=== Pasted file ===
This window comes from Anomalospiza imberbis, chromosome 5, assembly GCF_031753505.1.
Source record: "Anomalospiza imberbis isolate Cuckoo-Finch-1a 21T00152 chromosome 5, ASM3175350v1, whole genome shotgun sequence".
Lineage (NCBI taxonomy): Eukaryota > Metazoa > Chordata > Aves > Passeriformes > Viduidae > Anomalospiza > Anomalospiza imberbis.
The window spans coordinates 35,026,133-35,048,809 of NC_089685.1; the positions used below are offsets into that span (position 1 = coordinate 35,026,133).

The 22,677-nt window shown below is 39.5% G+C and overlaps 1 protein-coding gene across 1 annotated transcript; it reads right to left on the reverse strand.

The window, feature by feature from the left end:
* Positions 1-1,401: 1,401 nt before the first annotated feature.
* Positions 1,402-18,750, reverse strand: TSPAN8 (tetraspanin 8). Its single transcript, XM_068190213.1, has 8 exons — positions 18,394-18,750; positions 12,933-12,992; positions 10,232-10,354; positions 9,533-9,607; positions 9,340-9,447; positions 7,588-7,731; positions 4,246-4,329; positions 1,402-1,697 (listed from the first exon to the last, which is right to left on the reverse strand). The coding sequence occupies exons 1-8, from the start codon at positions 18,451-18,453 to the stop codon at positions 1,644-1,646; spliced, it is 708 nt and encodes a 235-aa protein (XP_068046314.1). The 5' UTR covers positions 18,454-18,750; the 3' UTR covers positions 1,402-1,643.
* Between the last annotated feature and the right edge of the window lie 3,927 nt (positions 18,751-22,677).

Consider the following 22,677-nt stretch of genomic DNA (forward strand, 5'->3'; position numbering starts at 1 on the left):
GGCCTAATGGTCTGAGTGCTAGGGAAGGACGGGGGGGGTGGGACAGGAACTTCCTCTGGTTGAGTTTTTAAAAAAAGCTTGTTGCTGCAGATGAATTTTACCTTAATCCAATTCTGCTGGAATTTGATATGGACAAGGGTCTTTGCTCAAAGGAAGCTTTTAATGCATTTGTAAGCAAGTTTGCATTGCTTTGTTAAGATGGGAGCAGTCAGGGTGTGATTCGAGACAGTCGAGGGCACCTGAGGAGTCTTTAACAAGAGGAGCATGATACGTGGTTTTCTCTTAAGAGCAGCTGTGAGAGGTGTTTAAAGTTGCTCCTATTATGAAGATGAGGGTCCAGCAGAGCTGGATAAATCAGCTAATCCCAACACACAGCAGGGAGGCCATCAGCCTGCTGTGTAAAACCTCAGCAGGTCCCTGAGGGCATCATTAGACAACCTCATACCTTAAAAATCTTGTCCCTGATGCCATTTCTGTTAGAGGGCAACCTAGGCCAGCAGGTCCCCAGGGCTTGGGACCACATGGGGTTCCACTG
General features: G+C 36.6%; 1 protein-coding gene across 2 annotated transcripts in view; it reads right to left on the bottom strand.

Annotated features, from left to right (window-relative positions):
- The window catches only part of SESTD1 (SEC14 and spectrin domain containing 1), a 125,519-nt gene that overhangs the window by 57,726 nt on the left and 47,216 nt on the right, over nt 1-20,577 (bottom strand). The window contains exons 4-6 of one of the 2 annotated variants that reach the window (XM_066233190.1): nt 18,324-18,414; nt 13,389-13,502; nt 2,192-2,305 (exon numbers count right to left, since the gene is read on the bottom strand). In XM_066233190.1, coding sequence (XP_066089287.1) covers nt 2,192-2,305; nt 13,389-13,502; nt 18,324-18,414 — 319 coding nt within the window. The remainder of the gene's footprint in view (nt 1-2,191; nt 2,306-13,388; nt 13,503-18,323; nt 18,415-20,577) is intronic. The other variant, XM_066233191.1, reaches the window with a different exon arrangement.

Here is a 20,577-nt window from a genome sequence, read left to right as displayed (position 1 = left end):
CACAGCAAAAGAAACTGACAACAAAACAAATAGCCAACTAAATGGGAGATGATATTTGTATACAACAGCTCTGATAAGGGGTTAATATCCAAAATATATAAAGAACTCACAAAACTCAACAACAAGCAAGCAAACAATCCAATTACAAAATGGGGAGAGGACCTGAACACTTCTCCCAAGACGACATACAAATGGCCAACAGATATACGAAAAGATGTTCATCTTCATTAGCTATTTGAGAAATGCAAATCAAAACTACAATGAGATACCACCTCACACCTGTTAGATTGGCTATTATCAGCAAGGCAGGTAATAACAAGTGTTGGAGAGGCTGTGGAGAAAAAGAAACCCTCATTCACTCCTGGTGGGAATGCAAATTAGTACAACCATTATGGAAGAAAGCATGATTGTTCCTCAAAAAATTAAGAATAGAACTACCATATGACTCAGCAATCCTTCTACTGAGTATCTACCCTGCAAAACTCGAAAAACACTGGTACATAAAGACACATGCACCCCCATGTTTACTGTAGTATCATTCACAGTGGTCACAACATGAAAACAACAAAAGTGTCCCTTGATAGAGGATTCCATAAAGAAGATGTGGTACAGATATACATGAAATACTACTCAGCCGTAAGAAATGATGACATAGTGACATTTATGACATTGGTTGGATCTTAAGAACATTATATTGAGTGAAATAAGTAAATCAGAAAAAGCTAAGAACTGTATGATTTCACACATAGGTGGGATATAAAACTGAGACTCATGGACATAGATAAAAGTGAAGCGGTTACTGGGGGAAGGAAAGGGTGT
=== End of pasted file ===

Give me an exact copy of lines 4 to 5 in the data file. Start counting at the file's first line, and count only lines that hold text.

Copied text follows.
The window spans coordinates 35,026,133-35,048,809 of NC_089685.1; the positions used below are offsets into that span (position 1 = coordinate 35,026,133).

The 22,677-nt window shown below is 39.5% G+C and overlaps 1 protein-coding gene across 1 annotated transcript; it reads right to left on the reverse strand.